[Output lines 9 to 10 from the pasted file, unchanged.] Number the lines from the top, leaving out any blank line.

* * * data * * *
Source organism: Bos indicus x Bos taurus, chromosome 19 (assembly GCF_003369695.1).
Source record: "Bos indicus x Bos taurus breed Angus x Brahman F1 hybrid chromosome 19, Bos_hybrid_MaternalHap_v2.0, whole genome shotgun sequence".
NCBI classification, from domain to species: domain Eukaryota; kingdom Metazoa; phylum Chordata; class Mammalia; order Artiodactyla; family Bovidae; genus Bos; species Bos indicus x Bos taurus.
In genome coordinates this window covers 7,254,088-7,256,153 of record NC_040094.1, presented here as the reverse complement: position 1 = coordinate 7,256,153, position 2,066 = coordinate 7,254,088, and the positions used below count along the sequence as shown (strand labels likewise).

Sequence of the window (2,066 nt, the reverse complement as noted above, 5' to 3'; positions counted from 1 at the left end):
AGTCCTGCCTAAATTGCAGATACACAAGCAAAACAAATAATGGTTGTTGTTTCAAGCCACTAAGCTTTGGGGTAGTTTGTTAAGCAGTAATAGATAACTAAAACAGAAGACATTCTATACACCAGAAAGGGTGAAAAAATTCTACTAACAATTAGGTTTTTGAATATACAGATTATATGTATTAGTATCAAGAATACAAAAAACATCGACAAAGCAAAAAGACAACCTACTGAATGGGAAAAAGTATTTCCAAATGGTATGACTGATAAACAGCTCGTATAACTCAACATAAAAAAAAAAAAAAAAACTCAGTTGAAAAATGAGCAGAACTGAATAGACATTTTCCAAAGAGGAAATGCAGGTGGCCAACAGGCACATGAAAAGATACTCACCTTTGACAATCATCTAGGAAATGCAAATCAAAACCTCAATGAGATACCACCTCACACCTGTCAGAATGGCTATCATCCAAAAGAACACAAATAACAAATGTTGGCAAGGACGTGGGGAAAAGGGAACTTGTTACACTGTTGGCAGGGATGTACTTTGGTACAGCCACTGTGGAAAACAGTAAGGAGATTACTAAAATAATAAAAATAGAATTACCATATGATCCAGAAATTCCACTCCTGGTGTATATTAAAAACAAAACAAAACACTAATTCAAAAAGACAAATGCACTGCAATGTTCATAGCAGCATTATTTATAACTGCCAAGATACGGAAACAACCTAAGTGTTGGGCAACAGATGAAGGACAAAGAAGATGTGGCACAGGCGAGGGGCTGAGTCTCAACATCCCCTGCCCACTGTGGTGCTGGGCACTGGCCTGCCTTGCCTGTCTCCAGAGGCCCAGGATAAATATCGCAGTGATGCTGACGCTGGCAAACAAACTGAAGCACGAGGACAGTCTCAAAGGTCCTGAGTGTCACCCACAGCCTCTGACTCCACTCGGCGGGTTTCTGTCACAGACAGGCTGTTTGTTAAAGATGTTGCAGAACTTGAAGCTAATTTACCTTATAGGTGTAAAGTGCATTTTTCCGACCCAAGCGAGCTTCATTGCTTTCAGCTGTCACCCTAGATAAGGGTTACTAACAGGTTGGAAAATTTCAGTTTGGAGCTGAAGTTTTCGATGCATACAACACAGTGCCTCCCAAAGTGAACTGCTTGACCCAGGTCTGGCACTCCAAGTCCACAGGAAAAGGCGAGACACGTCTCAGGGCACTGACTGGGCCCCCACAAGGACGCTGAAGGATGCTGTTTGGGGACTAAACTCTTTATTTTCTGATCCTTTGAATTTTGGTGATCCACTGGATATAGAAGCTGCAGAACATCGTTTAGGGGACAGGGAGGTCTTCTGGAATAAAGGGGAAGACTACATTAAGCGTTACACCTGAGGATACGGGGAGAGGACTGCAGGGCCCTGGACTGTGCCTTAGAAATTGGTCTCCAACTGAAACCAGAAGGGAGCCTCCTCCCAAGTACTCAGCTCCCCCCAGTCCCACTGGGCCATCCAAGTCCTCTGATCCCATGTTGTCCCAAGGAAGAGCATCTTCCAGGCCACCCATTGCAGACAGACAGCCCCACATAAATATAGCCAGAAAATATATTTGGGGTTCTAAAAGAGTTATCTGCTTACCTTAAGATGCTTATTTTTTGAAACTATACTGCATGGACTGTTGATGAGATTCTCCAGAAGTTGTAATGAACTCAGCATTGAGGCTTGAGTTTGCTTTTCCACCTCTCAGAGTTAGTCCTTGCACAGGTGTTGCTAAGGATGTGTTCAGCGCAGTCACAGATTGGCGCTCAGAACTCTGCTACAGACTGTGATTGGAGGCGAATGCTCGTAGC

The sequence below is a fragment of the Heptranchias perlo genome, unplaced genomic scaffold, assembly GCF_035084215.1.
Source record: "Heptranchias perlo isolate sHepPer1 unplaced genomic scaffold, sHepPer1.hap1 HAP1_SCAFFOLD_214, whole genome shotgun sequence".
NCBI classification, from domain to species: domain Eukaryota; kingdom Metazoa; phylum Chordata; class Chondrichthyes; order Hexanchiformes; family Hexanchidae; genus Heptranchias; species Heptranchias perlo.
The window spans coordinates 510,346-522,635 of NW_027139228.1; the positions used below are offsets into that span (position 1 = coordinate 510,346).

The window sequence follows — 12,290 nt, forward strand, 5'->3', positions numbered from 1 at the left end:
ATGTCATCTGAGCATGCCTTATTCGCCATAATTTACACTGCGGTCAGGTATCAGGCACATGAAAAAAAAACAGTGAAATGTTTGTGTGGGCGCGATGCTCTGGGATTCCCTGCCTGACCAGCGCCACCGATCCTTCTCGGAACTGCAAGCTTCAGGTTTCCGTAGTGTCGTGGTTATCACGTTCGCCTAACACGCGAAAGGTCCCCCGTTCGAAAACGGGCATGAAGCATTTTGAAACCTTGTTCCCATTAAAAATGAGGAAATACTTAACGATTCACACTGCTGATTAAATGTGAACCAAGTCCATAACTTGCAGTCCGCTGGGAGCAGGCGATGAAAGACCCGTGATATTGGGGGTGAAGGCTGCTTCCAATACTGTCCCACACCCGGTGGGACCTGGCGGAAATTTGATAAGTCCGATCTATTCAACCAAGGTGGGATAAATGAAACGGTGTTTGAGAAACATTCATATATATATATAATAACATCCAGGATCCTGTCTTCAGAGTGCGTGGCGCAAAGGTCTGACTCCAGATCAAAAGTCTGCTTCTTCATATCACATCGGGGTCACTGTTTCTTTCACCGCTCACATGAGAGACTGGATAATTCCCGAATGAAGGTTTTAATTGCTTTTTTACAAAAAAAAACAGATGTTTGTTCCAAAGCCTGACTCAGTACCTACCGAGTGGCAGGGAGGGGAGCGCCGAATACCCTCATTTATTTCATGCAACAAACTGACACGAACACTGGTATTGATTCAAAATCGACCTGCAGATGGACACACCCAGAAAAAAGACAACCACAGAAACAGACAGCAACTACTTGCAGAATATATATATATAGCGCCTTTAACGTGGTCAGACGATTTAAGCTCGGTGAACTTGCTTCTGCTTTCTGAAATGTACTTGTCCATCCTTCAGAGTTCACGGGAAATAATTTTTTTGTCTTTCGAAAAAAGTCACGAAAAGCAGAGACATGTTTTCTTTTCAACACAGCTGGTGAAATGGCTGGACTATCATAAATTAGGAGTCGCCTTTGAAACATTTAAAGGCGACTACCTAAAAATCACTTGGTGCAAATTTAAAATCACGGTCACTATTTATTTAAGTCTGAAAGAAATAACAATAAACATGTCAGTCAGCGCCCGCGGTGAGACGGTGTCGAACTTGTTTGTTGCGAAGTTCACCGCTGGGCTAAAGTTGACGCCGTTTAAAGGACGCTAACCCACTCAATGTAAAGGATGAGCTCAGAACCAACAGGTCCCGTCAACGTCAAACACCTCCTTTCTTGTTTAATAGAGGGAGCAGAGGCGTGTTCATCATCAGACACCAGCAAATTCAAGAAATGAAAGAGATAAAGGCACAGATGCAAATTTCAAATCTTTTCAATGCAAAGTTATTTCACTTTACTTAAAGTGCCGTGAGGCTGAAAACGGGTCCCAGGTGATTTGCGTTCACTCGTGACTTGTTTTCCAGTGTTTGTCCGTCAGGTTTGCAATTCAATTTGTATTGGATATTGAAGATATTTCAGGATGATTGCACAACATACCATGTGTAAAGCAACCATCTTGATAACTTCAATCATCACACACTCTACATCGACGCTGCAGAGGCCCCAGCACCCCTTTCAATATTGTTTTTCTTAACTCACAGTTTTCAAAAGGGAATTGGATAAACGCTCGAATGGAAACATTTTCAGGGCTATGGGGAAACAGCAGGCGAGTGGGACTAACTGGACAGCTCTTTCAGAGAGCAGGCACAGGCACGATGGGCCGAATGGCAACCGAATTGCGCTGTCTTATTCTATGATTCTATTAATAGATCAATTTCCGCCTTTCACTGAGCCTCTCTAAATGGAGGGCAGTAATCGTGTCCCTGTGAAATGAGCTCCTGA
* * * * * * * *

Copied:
NCBI classification, from domain to species: domain Eukaryota; kingdom Metazoa; phylum Chordata; class Chondrichthyes; order Hexanchiformes; family Hexanchidae; genus Heptranchias; species Heptranchias perlo.
The window spans coordinates 510,346-522,635 of NW_027139228.1; the positions used below are offsets into that span (position 1 = coordinate 510,346).